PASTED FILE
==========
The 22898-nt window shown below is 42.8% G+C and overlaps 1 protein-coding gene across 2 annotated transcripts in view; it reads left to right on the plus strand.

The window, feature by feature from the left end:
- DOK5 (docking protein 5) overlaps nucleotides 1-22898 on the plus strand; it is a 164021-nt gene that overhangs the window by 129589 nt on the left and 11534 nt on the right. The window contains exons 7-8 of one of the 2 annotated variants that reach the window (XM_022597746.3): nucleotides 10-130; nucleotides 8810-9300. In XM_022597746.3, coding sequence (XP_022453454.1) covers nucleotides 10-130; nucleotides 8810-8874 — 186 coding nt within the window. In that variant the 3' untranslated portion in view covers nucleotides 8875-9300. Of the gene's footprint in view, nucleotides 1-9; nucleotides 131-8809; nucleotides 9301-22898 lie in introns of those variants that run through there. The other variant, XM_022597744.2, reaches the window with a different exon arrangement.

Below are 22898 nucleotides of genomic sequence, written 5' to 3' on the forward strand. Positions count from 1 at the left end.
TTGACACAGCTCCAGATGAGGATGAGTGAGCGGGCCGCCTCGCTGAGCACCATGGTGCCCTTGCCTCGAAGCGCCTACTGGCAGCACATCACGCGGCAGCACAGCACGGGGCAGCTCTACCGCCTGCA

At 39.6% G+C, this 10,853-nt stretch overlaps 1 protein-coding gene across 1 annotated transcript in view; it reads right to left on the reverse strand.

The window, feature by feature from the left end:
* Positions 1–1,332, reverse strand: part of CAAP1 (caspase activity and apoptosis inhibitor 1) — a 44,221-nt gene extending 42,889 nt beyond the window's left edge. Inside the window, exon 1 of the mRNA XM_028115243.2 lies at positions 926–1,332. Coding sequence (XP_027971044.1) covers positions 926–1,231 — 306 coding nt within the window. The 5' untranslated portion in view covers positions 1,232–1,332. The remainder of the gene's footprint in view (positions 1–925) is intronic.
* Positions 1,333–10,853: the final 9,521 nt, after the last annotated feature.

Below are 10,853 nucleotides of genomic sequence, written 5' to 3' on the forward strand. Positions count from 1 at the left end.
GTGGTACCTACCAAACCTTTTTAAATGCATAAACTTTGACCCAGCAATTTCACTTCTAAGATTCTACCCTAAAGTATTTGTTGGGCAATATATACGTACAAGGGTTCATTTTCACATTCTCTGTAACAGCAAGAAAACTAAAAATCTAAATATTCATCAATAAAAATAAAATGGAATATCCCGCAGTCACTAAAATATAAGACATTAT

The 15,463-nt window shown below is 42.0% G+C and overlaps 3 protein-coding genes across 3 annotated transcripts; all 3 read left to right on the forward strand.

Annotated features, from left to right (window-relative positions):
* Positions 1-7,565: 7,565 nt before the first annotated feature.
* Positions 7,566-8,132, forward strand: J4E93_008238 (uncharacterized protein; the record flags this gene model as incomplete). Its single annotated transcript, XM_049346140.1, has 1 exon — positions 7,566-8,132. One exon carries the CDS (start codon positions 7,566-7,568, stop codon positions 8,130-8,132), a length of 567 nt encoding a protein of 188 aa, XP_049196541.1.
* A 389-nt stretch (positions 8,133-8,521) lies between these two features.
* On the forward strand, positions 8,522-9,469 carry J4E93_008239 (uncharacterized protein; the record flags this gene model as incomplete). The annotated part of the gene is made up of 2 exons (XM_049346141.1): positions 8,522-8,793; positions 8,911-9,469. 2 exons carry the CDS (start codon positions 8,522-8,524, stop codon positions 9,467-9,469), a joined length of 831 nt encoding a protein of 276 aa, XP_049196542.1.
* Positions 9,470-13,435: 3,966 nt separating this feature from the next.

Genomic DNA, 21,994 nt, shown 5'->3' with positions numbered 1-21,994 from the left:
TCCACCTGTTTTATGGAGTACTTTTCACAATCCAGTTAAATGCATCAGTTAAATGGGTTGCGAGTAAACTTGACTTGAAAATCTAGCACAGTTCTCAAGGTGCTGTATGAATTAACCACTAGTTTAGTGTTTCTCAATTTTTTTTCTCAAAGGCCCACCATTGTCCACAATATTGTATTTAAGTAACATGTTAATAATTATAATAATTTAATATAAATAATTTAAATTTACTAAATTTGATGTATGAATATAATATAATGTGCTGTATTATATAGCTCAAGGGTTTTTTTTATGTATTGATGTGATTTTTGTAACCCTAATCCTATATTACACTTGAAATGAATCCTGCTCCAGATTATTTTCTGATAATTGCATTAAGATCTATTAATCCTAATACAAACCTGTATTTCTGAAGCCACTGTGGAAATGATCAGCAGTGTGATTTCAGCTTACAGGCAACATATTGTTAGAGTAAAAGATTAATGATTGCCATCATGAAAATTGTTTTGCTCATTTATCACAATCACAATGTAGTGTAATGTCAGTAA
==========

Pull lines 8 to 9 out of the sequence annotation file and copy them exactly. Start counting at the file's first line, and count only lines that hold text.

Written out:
* Positions 1–1,332, reverse strand: part of CAAP1 (caspase activity and apoptosis inhibitor 1) — a 44,221-nt gene extending 42,889 nt beyond the window's left edge. Inside the window, exon 1 of the mRNA XM_028115243.2 lies at positions 926–1,332. Coding sequence (XP_027971044.1) covers positions 926–1,231 — 306 coding nt within the window. The 5' untranslated portion in view covers positions 1,232–1,332. The remainder of the gene's footprint in view (positions 1–925) is intronic.
* Positions 1,333–10,853: the final 9,521 nt, after the last annotated feature.